"A wildlife expert says the potential sighting of a black panther off the A38 should be taken 'very seriously'.
"The animal was spotted by dad-of-three Matt Chambers who says he was driving back from work when he saw 'the biggest cat I have seen in my life' in a field on the Derbyshire border between Egginton and Stretton.
"The black cat was spotted not far away from the River Dove. It is the latest in a long string of sightings reported in the Derbyshire area over the past decade.
"And Danny Bamping, from the British Big Cat Society, said it was likely Mr Chambers's eyes were not deceived.
"Mr Bamping argued the availability of big cats for sale as pets in stores like Harrods in London until the mid-1970s, and also to US aircrews as far back as the Second World War, meant there was indeed a black panther on the loose.
"He said: 'During the Second World War, American aircrews brought bob cat and puma cubs over as mascots. By the time the war was over they were fully grown, so they couldn't just put them in their planes and fly home.
"'You could walk into Harrods in London and buy a cheetah until 1973 and the laws on ownership only changed in 1976. At that time, most people gave them to zoos or, unfortunately, had them put down.
"'What the Government failed to legislate against were people with emotional attachments to their animals who simply took them out of the Yorkshire Moors or Pennines and released them.
"'It was only in 1981 with the Countryside Act that the loophole was closed. There was a five-year legal window to introduce wild animals into the British countryside. What we're experiencing now are the offspring from that.'
"Following Mr Chambers's apparent sighting, reader Arthur Smith took to the Derby Telegraph website to add weight to his claim.
"Mr Smith posted: 'I too saw this black panther two years ago bounding across a field next to the Ticknall turn off by Stanton by Bridge, while traveling towards Melbourne.
"'Unlike in the movies where someone sees a monster, rubs their eyes and then thinks to themselves 'oh I must have been seeing things', I most definitely did see an enormous black cat that could only have been a black panther running at speed across that field.
"'It wasn't a little pussy cat or a black sheep or anything other than a black panther. I do know what I saw.'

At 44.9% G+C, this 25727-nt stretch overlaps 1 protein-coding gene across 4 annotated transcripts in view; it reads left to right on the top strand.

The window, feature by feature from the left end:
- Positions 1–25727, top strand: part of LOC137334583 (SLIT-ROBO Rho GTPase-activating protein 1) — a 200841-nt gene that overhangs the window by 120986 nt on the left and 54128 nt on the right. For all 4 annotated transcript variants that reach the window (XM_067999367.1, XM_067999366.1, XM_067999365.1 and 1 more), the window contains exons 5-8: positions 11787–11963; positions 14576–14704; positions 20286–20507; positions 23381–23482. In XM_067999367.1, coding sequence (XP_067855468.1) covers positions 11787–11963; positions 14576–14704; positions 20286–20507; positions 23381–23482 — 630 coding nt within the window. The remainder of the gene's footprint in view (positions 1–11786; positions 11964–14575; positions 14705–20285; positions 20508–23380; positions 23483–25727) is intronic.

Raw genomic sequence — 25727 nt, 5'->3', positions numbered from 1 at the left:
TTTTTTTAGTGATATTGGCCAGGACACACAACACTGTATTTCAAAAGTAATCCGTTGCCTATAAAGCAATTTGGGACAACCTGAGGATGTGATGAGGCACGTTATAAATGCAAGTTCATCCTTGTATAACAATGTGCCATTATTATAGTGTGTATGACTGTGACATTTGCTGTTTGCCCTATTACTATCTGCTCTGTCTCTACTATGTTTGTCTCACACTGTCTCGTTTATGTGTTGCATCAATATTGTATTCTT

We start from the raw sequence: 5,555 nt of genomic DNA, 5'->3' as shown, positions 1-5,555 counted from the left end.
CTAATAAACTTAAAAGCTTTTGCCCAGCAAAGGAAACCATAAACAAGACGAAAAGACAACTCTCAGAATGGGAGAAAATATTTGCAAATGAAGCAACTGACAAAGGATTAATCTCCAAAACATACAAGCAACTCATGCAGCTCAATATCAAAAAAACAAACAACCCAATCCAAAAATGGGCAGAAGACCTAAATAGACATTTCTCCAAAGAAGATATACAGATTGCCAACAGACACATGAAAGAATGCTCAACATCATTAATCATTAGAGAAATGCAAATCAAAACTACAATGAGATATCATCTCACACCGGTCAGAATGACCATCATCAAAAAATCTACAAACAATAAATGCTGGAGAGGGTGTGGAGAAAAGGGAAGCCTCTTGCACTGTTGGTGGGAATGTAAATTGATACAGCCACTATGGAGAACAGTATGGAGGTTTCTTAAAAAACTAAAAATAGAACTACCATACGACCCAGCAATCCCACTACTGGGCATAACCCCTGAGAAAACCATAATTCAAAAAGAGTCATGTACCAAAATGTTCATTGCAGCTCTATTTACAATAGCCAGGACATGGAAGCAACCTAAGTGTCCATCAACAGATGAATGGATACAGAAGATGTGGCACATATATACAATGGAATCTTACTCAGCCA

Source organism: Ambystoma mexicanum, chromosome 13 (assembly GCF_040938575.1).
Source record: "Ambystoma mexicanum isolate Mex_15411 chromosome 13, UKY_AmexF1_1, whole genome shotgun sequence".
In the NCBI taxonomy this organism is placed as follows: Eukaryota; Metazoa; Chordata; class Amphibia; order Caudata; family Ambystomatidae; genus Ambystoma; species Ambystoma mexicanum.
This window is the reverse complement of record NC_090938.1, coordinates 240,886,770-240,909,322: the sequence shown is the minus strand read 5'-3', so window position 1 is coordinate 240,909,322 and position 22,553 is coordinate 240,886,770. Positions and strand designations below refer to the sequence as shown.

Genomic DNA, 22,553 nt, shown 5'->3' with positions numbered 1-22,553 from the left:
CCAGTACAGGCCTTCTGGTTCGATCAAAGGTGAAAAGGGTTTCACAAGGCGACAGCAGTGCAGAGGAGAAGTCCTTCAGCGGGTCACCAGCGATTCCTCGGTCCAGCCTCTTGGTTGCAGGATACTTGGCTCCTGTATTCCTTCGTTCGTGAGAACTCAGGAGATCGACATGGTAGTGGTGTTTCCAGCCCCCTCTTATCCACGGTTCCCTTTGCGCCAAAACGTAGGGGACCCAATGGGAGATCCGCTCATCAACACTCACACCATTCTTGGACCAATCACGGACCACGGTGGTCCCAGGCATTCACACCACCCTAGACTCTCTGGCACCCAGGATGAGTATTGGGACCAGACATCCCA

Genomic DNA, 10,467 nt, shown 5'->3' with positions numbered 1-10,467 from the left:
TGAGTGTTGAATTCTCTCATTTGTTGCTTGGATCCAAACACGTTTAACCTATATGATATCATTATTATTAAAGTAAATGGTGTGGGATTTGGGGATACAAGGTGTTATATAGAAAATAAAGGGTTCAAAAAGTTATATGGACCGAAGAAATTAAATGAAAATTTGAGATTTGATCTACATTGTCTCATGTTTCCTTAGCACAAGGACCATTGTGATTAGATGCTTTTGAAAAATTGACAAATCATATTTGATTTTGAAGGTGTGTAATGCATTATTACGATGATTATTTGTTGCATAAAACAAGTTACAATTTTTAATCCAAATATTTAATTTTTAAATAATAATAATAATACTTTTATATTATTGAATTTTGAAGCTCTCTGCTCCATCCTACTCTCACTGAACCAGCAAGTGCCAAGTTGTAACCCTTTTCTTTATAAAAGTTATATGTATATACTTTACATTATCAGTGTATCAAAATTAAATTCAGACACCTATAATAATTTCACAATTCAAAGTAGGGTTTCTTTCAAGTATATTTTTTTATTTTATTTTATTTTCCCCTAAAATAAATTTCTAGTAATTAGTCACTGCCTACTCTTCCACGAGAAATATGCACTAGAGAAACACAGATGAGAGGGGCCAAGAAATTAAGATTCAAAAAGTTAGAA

"Not everyone is convinced, however. Neil Dorman, Twycross Zoo conservation programs and planning curator, said he doubted the claims.
"He said: 'Having worked in this environment for a number of years, I don't think large wild cats, such as panthers or leopards, live here in the Midlands.
"'When the Dangerous Animals Act came into force 40 years ago, some people did let big cats go but the chances these cats had any offspring and that they survived until now are minimal.
"'The lifespan of big cats in zoos is approximately 20 years and 12 to 14 in the wild so any such cats that were released back then would not be alive now.
"'If there had been more than one released and had they bred, we would get reports of people seeing them far more often. There have been nowhere near enough possible sightings, which makes me believe there cannot be a sustainable wild population.
"'We would now be in a third generation and, even though it only takes one pair to start breeding, the cats would have problems with interbreeding and would not have survived long enough to still be around.
"'I would say that people just misinterpret what they see and I am very doubtful of the reports.'"
Of course, if there were big cats released in the 1980s, I bet there would have been more than just two released, so there may possibly be a breeding population in Britain. It is claimed that Mary Chipperfield, who owned the Dartmoor Zoo, released three big cats into the wild after her zoo shut down in 1978. So there's at least three, not counting all those likely released by exotic pet owners over the years...